Solving a physics problem I obtained following motion equations $$ x(t) = at^2 $$ $$ y(t) = vt - a t^2 $$ And I want to determine what type of curve is it on the interval of $\left<0,v\right>$. Wolfram says it's a parabola but I can't prove it. All I got is what is obvious: $$ y(x) = \frac{v}{\sqrt a} \sqrt x - x $$

  • $\begingroup$ Well! You've just proven it......... $\endgroup$ – Mostafa Ayaz Oct 11 '18 at 23:15
  • $\begingroup$ @MostafaAyaz could you tell me how? What I got does not resemble any parabola equations I know $\endgroup$ – TheRlee Oct 11 '18 at 23:17
  • $\begingroup$ Move the $-x$ term to the other side of the equation and then square both sides. $\endgroup$ – amd Oct 12 '18 at 1:26

$x = at^2\\ y = vt - at^2\\ y = vt - x\\ vt = x+y\\ v^2t^2 = (x+y)^2\\ \frac {v^2}{a} x = (x+y)^2$

That is a parabola that has been rotated 45 degrees from standard.

If that is not obvious, you could rotate the frame..

$x' = \frac {\sqrt 2}{2} x + \frac {\sqrt 2}{2} y\\ y' = \frac {\sqrt 2}{2} y - \frac {\sqrt 2}{2} x$

Which will rotate your parabola into standard form.

$\frac {v^2}{a} \frac {\sqrt 2}{2}(x' - y') = 2x'^2\\ y'= x' - 2\sqrt 2(\frac a{v^2}) x'^2$

Or you could work with the quadradic form:

$\begin{bmatrix} x&y\end{bmatrix}\begin{bmatrix} 1&1\\1&1\end{bmatrix}\begin{bmatrix} x\\y\end{bmatrix} - x = 0$

And since the matrix is singular, one of the eigenvalues is 0, and it is a parabola.

  • $\begingroup$ As a remark, squaring an equation can change the solution set. $f(x) = g(x)$ is true when the functions have the same signs, both $+$ or both $-$. $f^2 = g^2$ allows for these solutions, plus any solutions where $f = - g$. I suspect that in this case here, we didn't change the solution set. To check this, starting with $vt = x + y$, squaring won't change the solution set to this equation as long as $x + y > 0$ when $vt > 0$ and $x + y < 0 $ when $vt < 0$.To proceed further, I'd have to know if $a,v$ are positive, negative, or mixed. Otherwise I'd have to check each case. Let's assume $a,v$ $\endgroup$ – DWade64 Oct 12 '18 at 14:34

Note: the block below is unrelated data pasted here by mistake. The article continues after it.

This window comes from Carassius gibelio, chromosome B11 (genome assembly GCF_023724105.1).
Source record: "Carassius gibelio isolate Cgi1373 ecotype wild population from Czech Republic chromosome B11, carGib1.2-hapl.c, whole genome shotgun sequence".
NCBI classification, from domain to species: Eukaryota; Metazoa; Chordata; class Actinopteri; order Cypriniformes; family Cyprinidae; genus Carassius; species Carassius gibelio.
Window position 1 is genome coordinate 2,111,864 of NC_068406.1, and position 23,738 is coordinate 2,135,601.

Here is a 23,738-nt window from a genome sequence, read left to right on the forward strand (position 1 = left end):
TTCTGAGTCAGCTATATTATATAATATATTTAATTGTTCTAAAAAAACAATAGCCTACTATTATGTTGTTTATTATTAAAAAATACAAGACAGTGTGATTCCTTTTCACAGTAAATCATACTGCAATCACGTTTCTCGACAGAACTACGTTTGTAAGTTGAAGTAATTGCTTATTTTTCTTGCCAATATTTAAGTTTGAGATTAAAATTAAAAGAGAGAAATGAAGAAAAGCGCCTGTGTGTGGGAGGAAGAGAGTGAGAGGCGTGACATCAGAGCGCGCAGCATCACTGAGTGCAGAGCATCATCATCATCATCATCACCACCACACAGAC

• $\begingroup$ both positive numbers, then $x > y$ when $t > v/2a$, and $t = v/2a$ happens to be the time when $y(t)$ reaches its maximum. $x$ is always positive. $y > 0$ between $t = 0$ and $t = v/a$. So, yes, when $vt > 0$ (or since assuming $v$ is positive, when $t > 0$) $x + y$ is indeed positive. And when $t < 0 < v/2a$, then $x + y$ is less than $0$ so we are safe. It's impossible to find solutions where the left hand side is equal and opposite to the right hand side $\endgroup$ – DWade64 Oct 12 '18 at 14:39
  • $\begingroup$ Otherwise if we didn't do this, since you started with $x = f(t)$ and $y = g(t)$ and found that this implies an equation in terms of $x,y$. If nothing changed, then we should be able to reverse the implication: starting with the $x,y$ equation and letting $x = f(t)$, do we get $y = g(t)$ and for some reason I'm getting that $y = \pm vt - at^2$ which is telling me, since we didn't get the same $y = f(t)$, we changed the solution set when we squared the equation. So I'm getting a little confused now $\endgroup$ – DWade64 Oct 12 '18 at 14:48
  • $\begingroup$ However using wolfram alpha with random $a,v$ - it's showing me that $x = at$ and $y = vt - at^2$ or $x = at$ and $y = -vt - at^2$ seems to produce the same xy curve. So something weird is going on because of the parametric representation $\endgroup$ – DWade64 Oct 12 '18 at 14:54
  • $\begingroup$ I think the end of my first comment, and my second comment, are flawed. There are $x,y$ values which make $x + y = - (vt)$, therefore squaring is not valid. We seem to get away with it because of some sort of symmetry in parabola's and parametric functions when $t \to -t$. $\endgroup$ – DWade64 Oct 12 '18 at 15:07

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